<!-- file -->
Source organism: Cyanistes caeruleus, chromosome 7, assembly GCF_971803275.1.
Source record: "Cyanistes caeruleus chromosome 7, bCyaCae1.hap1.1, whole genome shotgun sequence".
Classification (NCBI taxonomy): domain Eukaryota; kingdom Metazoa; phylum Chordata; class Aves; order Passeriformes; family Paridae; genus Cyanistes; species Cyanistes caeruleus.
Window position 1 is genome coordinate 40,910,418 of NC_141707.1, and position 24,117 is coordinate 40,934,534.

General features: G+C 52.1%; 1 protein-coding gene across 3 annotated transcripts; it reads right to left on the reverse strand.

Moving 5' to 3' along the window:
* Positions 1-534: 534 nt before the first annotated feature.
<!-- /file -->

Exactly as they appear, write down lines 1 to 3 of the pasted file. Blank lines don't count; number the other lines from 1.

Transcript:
Source organism: Cyanistes caeruleus, chromosome 7, assembly GCF_971803275.1.
Source record: "Cyanistes caeruleus chromosome 7, bCyaCae1.hap1.1, whole genome shotgun sequence".
Classification (NCBI taxonomy): domain Eukaryota; kingdom Metazoa; phylum Chordata; class Aves; order Passeriformes; family Paridae; genus Cyanistes; species Cyanistes caeruleus.